The G-List is’s annual celebration of 40 influential men from various walks of life who define what it means to be a trendsetter with style in their field.

Name: Mike B

From: White Plains, NY

Occupation: Stylist

Affiliations: Various

It’s good to be the king, but sometimes it’s better to be the prince. Quietly, Mike B is the go-to guy for some of the most fashionable people in Hip-Hop. And although he has been styling celebrities since the mid-90’s, the White Plains-native still wants to allow himself room to grow. That’s why he recently did an “internship” at NYC’s Intermix store to learn the fit of women’s clothing. In today’s entertainment industry, it’s better to be perceived as still on the come up, rather than at the top of your game, because somebody always ends up throwing rocks at the throne.

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Did you always know you’d be a stylist?

I started off as an artist. I was a rapper at first when I came into the industry. My name was Juicehead. I had a head full of locks. They called me Juice because I was the youngest kid out of the crew that had wild “juice” with all the OGs. They would give me a knot [of money] on the weekend, and let me go shopping for them and their girl. I didn’t really know what styling was back then. I didn’t know that you actually get a budget for shopping and you get to charge your fee separate on top of that.

So you were styling before you even knew what it was? How did you become “that” guy? You must have been big on fashion.

I was always into fashion. My mom used to take me to shopping to all the stores. My brothers and I used to play this game of who could find a new designer on the racks. Going in every week after week, we knew all of them early, from Jordache to Liz Claiborne. I grew up in a mixed culture. My culture was Jamaican Cuban. I would see [everything from] the Jamaican fashion to the drug dealer stuff. I would see the best of both worlds. At the same time, my parents had us in church every Sunday so we were always getting dressed up. Even when we didn’t have the fly clothes, my parents still made sure we were fly. We had two sets of clothes; school clothes and play clothes. If we got caught playing in our school clothes, we would get in trouble for that. One day, my mother thought she had lost me in Gimbels and they announced my name over the loudspeakers. I wasn’t lost. I knew all the floors, even the ½ floors. When they found me, I had rearranged the entire Mannequin. They told her, “Your son changed the entire wardrobe on the mannequin.” My mom was so embarrassed.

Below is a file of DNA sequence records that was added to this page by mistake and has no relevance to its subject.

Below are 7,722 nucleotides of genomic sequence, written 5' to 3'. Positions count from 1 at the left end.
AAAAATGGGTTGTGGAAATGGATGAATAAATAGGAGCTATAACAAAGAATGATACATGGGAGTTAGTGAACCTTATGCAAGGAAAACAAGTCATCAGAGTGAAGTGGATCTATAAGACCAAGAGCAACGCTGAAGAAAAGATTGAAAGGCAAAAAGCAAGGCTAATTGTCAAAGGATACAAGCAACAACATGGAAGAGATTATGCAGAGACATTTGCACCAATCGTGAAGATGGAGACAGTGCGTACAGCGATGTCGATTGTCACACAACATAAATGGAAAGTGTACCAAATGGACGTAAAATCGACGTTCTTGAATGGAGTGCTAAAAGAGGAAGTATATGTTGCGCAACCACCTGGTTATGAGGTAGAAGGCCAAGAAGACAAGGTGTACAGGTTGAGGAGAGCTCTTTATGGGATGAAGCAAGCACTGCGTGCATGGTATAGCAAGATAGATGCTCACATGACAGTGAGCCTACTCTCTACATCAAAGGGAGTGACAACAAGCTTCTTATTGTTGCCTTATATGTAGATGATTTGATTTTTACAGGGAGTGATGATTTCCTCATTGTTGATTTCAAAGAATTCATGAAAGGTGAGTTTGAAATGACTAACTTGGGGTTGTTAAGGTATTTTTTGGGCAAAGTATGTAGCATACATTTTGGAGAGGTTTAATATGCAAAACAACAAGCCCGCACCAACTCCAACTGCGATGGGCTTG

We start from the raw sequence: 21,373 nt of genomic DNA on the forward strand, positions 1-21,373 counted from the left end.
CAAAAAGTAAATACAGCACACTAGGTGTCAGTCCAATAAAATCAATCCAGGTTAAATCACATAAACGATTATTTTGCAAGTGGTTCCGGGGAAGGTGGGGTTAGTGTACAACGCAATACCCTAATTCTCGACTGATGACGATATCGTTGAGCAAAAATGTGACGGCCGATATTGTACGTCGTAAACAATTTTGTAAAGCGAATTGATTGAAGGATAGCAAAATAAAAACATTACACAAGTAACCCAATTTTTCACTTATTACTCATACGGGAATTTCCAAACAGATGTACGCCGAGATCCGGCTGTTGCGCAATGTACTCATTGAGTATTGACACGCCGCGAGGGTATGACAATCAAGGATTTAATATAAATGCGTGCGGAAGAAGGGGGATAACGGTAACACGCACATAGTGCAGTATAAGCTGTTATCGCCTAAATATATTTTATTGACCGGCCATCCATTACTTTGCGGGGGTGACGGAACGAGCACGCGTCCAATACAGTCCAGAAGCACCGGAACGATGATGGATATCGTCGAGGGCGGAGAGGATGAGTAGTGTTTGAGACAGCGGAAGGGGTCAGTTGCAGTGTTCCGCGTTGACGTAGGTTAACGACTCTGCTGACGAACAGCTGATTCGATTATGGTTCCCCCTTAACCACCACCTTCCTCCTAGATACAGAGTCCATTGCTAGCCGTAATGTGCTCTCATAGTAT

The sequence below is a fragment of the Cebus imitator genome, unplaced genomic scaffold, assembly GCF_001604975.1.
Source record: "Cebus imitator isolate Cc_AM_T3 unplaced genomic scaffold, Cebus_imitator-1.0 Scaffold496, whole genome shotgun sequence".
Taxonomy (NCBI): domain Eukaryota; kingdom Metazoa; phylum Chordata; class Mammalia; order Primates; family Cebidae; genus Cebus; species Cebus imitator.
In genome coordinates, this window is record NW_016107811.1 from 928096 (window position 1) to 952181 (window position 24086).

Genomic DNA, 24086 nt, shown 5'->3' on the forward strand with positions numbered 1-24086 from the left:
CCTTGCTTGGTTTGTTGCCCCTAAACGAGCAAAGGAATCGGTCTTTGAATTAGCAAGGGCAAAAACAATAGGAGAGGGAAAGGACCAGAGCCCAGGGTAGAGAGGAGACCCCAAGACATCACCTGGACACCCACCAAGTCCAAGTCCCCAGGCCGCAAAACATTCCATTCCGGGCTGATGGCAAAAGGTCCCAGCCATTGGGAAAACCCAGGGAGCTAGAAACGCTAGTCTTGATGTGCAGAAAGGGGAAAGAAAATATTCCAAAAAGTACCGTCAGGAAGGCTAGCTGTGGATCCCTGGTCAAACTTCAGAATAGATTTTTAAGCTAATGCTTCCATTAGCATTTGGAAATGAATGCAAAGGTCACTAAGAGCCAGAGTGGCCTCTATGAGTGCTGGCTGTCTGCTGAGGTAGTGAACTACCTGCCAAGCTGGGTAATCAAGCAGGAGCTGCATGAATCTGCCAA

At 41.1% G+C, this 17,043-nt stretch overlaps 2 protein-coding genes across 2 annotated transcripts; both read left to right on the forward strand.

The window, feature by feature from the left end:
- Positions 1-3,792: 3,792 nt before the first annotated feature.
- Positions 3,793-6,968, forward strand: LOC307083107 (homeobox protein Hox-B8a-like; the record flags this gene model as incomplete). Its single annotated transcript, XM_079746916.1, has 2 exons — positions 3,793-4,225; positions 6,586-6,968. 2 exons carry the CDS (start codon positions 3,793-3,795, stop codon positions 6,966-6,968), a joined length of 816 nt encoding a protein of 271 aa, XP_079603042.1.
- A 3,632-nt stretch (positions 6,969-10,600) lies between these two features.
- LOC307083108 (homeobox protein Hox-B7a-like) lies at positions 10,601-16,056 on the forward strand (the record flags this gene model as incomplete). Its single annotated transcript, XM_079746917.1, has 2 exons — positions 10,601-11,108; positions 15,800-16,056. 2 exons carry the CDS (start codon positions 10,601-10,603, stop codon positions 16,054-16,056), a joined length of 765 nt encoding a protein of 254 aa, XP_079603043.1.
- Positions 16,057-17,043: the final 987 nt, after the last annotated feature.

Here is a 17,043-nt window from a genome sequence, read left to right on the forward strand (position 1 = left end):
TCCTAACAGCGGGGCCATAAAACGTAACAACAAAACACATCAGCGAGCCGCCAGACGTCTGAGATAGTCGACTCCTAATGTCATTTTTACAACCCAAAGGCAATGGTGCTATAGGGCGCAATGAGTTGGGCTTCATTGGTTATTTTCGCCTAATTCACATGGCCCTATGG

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How did you work your way up to styling some of the biggest celebrities in the game?

I am from White Plains. Greenburg. I came up under Groovey Lew [the stylist].

I became Groovey’s personal assistant with styling, and then I was Puff’s personal liaison. This was back when [The Notorious] B.I.G.’s whole style was the Coogi sweater with the Kangol. Groove created that style from one of his close brothers. After a while, the Coogi sweater started evolving. That was a white boy style at first. Then it started to represent “Biggie.” Big never became “The Notorious B.I.G.” until we started doing the suits, the Versace shades, etc. That’s when he evolved and turned into the Notorious flow.

Wow, that’s an incredible time. Who are some of the artists you work with now?

Right now, I’m working with Swizz [Beatz], Chris Brown, Ludacris, Steve Stoute, Ne-Yo–and I’ve evolved his style. I don’t change people’s style or who they are. I enhance their style with a sprinkle of what I do and what I like. I feel like I treat everybody with a different personality of mine. I just picked up my first female client, Alicia Keys. I just do her day-to-day stuff. Her walking to the store, if she’s out with the kids, or going to an event. I haven’t moved myself up yet to doing her performances, photo shoots and magazines. I’m not upset with learning how to crawl. I actually love this even better.

So before Alicia, you didn’t dress females?

I ain’t never dress them. Just undress them.

Is there anyone whose work you admire?

I would love to be the Black Bill Cunningham. He’s a photographer with his own column in the New York Times. He sits there and rides his bicycle and takes pictures of fashion, and he’s done so for the last 40 or 50 years.

There has got to be a fashion line in your future. It just seems like something that is inevitable.

I’m not even really even styling anymore. I’m consulting with Public School. Public School is high-end contemporary Japanese wear. We are on our 9th to 10th collection with no backing. We’re about to do a re-launch. We launched a lower line, Black Apple NYC. It’s still that hotness. It still breathes New York City, the culture, the lifestyle, the hip hop, that street vengeance. It’s a cross between the Warriors vs. something like maybe even a Beat Street, or Wildstyle. It’s still that line that hangs to the left on the rack, you are not gonna see it where everybody else is at. Our clothes are not for everybody. That’s no disrespect to whoever loves it and trying to get it.

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